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Using molecular methods to study eyespot disease in wheat

Student Report No. SR46

Summary Report

RD-2010-3729

Using molecular methods to study eyespot disease in wheat

by

Abigail Mason, Daniel Tomlinson, Kevser Esra Özdemir, Matthew Brown

 

Supervisor: Dr Rumiana Ray, University of Nottingham, UK

 

October 2010 - 2014

 

Abstract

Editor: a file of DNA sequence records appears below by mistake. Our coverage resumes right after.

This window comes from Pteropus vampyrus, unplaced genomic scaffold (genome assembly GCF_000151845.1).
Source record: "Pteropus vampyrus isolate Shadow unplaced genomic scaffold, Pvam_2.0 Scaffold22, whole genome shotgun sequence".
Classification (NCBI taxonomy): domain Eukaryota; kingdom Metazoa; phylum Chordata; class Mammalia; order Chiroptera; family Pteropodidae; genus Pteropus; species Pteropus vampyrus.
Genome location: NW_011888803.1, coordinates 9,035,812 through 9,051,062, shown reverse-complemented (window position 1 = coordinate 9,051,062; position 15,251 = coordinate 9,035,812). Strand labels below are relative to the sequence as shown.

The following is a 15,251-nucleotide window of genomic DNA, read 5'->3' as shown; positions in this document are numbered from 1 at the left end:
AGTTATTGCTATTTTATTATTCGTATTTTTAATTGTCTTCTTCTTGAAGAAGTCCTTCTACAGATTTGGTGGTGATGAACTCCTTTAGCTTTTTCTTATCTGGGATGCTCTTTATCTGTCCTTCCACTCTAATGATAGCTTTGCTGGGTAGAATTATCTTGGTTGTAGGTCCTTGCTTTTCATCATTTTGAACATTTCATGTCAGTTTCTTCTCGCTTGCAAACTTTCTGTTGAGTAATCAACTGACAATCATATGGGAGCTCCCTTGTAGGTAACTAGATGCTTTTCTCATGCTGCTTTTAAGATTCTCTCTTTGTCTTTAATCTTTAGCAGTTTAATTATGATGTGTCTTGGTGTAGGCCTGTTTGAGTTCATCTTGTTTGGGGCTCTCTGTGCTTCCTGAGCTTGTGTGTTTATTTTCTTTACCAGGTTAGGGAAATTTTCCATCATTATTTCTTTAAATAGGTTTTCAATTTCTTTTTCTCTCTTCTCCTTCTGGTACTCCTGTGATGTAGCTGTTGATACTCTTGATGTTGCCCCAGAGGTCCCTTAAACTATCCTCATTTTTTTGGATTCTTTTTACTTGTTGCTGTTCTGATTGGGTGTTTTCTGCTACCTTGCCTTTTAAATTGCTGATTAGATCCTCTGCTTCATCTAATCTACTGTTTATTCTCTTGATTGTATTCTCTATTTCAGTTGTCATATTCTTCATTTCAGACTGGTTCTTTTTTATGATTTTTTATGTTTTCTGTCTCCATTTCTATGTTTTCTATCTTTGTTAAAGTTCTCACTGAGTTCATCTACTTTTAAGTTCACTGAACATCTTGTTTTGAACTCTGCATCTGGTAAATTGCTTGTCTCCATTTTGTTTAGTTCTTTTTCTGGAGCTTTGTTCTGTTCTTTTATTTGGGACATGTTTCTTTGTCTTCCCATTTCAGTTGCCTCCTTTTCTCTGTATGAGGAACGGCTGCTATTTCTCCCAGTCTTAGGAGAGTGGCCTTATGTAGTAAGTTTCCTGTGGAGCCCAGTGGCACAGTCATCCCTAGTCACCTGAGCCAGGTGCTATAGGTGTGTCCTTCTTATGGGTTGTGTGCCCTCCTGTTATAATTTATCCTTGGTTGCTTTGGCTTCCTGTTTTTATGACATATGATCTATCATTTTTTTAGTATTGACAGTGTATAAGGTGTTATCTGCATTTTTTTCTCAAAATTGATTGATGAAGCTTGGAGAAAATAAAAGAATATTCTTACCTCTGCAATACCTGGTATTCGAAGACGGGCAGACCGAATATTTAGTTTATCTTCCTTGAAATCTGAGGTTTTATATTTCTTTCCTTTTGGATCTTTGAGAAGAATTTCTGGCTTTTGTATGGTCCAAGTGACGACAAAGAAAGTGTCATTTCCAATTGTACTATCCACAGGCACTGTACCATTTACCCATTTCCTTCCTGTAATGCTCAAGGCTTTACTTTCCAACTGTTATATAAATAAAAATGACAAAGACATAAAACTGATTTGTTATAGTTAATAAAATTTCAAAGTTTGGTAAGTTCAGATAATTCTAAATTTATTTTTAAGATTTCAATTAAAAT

Eyespot is a damaging stem-base disease of cereals caused by the fungi Oculimacula acuformis and O. yallundae.  This project modelled the effects of agronomy (i.e. previous cropping, cultivation methods, soil texture, fungicide treatment, sowing date or place of winter wheat (WW)) in the rotation as 1st WW, 2nd WW or monoculture on DNA of Oculimacula spp. quantified in roots, 5 cm stem from the base and upper 10 cm stem sections. Fifty wheat fields were surveyed throughout England in 2012/13 season and in each field 36 randomly selected winter wheat plants were collected at growth stage (GS) 21-33, GS 39-44 and GS 66-77 over a one hectare area. DNA concentrations of O. yallundae and O. acuformis were quantified using Real-time PCR (qPCR) assays. PCR results indicated that O. acuformis was the predominant species causing the disease with the highest DNA concentrations of the pathogen measured at GS 65-77.  Previous crop had a significant effect on DNA of Oculimacula spp. and WW rotational sequence contributed significantly to it.  Seed treatment and fungicide application at GS 32 were found to significantly influence fungal biomass in plant tissues. In a separate study, a range of fungicide treatments were applied at GS 32 or GS 39 of the winter wheat crop and Oculimacula DNA was extracted from soil before fungicide application and at GS 51 and quantified using a qPCR assay.  In addition, the impact of the disease on plant physiology was investigated by probing photosystem II efficiency. Chlorophyll fluorescence induction kinetics were used to calculate the performance index of plants as an estimate of photosynthetic efficiency following treatment for disease control.  Boscalid application at GS 32 significantly increased performance index at GS 69, reduced disease severity, fungal biomass of O. acuformis in soil and DNA of O. yallundae in wheat stems. To quantify live, viable inoculum of individual Oculimacula spp in soil or in plants a two-step reverse transcriptase PCR assay was tested to synthesize and quantify cDNA from fungal mRNA obtained via RNA extraction. The assay was shown to efficiently quantify cDNA with traces of genomic DNA amplification beyond 35 cycles. Once validated in soil or in planta such an assay can potentially be utilized to increase our understanding of the epidemiology of eyespot disease and increase the accuracy of predicting disease risk associated with viable inoculum in field.

 

 

 

 

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